Twitter has suspended approximately 70 million accounts from May to July in a bid to eliminate fake accounts on the social netwrok. Speaking to The Washington Post, sources at Twitter said the rate of account suspensions has more than doubled since October last year and over 1 million accounts were suspended a day in recent months.
The Washington Post added that the change in enforcement could cause a decline in users for the company’s second quarter, although a Twitter executive told the publication that many of the accounts rarely tweeted. As such it would therefore not dramatically impact the company’s active user count.
Twitter has been long been facing pressure from the public to stop trolls and spam and has revealed in a blog post that it “had been working to improve its safety policies.” In October, Twitter also launched the Advertising Transparency Center in a bid to “dramatically” boost transparency for all ads on its platform, including political and issue-based ads.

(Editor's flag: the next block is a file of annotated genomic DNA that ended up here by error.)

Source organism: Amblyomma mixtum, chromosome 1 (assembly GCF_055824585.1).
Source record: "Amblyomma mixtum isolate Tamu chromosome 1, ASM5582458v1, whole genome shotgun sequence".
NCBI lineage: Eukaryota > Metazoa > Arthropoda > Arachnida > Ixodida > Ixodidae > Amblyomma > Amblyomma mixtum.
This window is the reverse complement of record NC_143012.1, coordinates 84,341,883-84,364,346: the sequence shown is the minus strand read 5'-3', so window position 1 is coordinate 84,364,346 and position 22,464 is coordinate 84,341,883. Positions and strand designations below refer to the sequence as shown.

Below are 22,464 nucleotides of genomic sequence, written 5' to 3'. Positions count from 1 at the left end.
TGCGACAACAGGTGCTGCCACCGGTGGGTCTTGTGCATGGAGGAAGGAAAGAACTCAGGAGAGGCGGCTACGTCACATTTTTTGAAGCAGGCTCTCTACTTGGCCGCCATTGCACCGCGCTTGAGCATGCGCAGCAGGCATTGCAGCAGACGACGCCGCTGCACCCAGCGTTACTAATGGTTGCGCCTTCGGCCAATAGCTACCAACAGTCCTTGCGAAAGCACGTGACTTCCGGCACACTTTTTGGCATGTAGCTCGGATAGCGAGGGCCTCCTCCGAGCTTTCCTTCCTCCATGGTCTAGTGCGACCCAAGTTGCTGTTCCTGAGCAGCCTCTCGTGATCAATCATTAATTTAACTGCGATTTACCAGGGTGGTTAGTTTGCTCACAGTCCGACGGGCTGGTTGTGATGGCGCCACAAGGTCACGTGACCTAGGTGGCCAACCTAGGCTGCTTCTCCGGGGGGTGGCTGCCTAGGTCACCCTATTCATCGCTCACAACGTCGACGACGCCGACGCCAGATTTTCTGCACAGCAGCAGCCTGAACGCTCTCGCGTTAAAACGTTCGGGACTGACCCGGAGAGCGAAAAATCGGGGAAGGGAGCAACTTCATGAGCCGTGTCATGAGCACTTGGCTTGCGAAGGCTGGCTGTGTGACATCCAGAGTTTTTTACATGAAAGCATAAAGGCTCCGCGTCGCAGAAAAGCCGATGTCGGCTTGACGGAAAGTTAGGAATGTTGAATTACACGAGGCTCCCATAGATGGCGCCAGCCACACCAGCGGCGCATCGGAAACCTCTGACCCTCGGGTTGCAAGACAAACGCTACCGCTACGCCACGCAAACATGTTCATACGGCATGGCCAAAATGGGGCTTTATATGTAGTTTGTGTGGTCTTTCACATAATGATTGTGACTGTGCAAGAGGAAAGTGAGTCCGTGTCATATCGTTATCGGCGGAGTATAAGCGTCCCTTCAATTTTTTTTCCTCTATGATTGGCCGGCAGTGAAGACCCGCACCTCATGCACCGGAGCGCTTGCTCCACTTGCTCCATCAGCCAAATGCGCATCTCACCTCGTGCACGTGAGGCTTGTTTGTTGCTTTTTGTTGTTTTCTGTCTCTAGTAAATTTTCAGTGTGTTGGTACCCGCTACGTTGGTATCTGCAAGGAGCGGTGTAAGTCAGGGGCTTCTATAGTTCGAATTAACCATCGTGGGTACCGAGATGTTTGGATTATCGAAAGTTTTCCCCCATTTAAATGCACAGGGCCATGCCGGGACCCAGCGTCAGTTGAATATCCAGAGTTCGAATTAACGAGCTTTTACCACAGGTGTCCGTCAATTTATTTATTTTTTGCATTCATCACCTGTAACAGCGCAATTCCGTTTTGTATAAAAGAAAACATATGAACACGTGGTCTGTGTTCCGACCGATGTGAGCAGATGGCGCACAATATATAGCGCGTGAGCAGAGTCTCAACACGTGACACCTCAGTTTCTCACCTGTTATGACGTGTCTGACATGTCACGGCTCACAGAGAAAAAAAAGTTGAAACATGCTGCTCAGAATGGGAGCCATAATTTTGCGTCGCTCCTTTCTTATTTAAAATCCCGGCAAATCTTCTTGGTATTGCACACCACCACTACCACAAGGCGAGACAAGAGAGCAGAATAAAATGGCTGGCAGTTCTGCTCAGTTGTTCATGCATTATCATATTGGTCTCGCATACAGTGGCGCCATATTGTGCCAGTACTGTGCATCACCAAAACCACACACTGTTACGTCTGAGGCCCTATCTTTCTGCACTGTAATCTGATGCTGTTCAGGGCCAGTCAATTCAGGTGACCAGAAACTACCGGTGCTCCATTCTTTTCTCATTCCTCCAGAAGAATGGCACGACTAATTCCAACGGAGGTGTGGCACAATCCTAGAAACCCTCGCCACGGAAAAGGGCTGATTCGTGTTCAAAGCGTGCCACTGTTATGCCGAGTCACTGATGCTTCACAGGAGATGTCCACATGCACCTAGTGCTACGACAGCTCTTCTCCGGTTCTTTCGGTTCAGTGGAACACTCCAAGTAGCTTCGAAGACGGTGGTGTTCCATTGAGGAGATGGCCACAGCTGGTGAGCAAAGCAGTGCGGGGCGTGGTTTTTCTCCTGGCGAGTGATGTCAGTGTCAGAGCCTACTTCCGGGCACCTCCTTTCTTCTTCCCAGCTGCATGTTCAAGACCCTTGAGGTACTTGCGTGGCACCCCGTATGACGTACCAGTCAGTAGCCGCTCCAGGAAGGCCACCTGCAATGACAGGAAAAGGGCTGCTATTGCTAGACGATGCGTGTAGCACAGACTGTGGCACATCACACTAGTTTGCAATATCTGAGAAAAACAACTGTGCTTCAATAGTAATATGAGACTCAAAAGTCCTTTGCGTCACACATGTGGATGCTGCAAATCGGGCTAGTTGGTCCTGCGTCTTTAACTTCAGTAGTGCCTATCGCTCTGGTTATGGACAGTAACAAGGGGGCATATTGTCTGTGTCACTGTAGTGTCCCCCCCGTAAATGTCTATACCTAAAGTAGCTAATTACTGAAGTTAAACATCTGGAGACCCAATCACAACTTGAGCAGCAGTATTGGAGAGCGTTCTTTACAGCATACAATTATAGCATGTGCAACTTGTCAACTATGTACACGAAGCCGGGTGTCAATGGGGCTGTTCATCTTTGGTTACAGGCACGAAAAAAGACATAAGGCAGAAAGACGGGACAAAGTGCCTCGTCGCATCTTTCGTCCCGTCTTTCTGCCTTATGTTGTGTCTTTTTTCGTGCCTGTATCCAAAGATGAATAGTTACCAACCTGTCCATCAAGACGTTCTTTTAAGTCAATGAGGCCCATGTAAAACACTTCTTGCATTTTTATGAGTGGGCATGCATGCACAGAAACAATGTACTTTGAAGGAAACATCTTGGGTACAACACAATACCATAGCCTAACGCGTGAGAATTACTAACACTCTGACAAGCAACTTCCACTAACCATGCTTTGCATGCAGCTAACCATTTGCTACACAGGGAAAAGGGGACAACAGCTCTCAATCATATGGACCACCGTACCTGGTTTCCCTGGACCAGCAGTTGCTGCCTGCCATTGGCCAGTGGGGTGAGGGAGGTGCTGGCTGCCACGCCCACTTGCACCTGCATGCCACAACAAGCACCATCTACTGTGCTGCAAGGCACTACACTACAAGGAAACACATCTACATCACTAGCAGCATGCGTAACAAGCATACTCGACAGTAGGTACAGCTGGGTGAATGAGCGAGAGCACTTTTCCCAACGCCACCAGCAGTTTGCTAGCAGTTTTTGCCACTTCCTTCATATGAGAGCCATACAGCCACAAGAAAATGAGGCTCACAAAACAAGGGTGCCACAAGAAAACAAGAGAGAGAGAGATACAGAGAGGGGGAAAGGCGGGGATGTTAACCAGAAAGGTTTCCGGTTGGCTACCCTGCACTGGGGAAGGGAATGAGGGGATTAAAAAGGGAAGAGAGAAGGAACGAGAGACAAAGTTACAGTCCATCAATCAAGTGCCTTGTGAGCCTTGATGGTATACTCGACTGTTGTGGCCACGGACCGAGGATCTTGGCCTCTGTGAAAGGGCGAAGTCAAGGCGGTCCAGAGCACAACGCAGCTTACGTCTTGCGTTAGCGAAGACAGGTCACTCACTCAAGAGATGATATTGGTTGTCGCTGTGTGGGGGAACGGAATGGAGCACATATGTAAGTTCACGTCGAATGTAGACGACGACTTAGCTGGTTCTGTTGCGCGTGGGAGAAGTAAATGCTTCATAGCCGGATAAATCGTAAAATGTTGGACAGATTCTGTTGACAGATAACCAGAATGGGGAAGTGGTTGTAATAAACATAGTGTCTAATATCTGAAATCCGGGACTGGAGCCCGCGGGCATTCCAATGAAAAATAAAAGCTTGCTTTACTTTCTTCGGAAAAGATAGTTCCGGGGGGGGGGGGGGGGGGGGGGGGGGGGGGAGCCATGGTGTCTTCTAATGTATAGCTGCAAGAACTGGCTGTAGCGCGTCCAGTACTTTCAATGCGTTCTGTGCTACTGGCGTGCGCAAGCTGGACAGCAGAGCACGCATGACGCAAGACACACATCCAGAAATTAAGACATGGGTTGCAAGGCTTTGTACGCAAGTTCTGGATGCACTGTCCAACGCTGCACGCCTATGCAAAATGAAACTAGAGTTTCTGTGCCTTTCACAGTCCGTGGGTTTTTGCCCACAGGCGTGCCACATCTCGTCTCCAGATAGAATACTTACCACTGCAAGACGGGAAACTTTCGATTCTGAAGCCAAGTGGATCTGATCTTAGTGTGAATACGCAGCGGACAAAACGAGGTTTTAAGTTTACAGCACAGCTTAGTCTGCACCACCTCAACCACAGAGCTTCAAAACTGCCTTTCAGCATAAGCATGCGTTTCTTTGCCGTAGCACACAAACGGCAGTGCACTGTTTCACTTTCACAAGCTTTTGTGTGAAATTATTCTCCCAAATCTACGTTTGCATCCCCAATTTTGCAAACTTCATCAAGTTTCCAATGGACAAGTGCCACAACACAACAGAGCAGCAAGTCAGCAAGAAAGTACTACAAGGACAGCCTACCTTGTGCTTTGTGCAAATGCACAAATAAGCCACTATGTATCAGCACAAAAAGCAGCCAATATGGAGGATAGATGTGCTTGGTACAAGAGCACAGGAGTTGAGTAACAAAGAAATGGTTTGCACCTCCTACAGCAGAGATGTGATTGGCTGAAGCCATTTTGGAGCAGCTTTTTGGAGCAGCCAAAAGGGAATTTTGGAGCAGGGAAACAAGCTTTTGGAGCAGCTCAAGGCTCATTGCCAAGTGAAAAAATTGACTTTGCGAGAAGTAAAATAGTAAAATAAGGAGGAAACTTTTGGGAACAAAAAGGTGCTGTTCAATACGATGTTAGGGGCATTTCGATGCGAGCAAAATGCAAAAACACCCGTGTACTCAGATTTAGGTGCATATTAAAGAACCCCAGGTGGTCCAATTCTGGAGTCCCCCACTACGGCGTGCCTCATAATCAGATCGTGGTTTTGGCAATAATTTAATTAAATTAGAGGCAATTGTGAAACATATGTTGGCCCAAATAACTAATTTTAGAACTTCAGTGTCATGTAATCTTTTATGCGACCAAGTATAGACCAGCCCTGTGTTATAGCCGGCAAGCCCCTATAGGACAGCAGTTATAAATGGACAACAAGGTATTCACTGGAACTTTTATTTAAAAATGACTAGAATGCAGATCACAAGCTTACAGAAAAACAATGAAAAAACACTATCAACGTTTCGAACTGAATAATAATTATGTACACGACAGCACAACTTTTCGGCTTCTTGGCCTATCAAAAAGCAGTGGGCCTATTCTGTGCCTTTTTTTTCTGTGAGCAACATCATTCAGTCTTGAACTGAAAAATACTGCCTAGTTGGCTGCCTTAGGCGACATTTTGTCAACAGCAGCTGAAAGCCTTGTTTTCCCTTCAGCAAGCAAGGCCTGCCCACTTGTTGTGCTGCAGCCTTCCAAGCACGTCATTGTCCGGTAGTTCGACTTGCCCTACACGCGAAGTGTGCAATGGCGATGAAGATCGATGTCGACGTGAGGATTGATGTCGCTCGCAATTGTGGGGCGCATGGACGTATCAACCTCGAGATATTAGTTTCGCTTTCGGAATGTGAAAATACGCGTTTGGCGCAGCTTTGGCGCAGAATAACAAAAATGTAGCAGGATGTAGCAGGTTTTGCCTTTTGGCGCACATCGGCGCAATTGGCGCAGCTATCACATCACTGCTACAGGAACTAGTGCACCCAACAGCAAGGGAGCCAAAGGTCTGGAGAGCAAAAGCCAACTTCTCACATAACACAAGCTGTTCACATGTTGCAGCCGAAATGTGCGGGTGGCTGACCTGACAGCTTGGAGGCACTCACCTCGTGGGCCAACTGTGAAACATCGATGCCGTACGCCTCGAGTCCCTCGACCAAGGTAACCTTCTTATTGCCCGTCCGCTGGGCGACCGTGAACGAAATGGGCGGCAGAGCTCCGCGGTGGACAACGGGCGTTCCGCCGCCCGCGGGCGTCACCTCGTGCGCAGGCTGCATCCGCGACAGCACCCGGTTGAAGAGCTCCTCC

The Advertising Transparency Center looks to provide users visibility into who is advertising on Twitter, details behind the ads such as how long they are currently running or have been running. Feedback tools are also available for users to either report inappropriate ads or offer negative feedback, allowing Twitter to show users more relevant ads in their timeline.
However, Twitter is not the only social media platform under scrutiny by the public. Recently, Facebook had suspended 200 apps on its platform following an investigation to which ones had access to large amounts of information. This applied to apps affected by its 2014 platform policy change, which reduced the amount of data the apps could access.
Marketing has contacted Twitter for comments.